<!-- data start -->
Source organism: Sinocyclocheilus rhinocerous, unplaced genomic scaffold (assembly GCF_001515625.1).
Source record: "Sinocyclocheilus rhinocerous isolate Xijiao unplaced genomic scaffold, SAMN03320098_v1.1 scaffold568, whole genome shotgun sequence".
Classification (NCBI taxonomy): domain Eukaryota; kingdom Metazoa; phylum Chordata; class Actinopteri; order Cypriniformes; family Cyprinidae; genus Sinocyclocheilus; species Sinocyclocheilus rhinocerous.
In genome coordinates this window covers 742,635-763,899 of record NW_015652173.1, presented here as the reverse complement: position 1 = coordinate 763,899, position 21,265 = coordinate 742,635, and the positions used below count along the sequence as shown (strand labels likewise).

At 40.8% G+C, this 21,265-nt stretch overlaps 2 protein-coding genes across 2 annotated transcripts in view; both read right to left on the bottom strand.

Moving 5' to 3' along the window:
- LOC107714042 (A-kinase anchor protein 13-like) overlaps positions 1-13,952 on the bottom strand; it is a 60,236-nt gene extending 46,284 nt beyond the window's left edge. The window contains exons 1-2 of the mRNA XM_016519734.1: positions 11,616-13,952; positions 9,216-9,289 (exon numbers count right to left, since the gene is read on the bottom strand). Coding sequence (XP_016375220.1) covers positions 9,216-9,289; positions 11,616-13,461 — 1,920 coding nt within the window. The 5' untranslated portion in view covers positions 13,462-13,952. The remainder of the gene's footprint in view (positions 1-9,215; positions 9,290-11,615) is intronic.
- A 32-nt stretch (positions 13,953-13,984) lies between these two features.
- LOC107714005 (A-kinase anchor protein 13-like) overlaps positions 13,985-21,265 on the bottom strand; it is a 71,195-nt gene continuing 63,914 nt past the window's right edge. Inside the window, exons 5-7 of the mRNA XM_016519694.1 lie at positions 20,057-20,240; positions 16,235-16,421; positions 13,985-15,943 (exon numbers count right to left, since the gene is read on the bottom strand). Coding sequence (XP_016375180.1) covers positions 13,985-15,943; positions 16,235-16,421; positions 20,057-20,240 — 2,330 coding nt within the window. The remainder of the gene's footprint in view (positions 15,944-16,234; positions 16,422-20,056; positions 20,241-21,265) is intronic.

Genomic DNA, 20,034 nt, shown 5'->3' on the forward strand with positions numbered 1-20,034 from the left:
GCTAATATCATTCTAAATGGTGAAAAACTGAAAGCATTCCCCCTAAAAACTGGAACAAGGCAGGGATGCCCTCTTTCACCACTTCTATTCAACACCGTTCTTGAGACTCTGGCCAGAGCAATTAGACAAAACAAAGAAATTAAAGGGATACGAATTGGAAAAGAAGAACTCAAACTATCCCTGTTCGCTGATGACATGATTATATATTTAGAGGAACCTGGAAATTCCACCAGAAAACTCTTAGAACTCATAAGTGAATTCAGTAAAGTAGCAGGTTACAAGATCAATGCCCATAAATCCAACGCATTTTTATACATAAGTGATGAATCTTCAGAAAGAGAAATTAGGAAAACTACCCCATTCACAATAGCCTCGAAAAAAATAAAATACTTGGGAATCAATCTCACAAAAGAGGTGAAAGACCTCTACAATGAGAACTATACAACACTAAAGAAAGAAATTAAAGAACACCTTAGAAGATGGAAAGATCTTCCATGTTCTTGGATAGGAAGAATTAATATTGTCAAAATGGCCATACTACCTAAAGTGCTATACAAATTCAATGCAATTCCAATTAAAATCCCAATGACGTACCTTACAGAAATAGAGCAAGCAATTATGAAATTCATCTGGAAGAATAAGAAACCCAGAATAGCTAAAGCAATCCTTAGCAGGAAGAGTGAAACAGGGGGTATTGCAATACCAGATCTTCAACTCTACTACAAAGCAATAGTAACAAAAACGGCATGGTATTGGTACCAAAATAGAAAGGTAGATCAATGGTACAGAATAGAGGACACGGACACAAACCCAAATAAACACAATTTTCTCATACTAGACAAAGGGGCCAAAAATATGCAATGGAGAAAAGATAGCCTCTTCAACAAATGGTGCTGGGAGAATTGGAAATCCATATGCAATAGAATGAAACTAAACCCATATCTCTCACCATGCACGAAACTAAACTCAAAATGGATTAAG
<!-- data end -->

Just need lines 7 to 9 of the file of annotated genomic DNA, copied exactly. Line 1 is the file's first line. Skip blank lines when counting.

- LOC107714042 (A-kinase anchor protein 13-like) overlaps positions 1-13,952 on the bottom strand; it is a 60,236-nt gene extending 46,284 nt beyond the window's left edge. The window contains exons 1-2 of the mRNA XM_016519734.1: positions 11,616-13,952; positions 9,216-9,289 (exon numbers count right to left, since the gene is read on the bottom strand). Coding sequence (XP_016375220.1) covers positions 9,216-9,289; positions 11,616-13,461 — 1,920 coding nt within the window. The 5' untranslated portion in view covers positions 13,462-13,952. The remainder of the gene's footprint in view (positions 1-9,215; positions 9,290-11,615) is intronic.
- A 32-nt stretch (positions 13,953-13,984) lies between these two features.
- LOC107714005 (A-kinase anchor protein 13-like) overlaps positions 13,985-21,265 on the bottom strand; it is a 71,195-nt gene continuing 63,914 nt past the window's right edge. Inside the window, exons 5-7 of the mRNA XM_016519694.1 lie at positions 20,057-20,240; positions 16,235-16,421; positions 13,985-15,943 (exon numbers count right to left, since the gene is read on the bottom strand). Coding sequence (XP_016375180.1) covers positions 13,985-15,943; positions 16,235-16,421; positions 20,057-20,240 — 2,330 coding nt within the window. The remainder of the gene's footprint in view (positions 15,944-16,234; positions 16,422-20,056; positions 20,241-21,265) is intronic.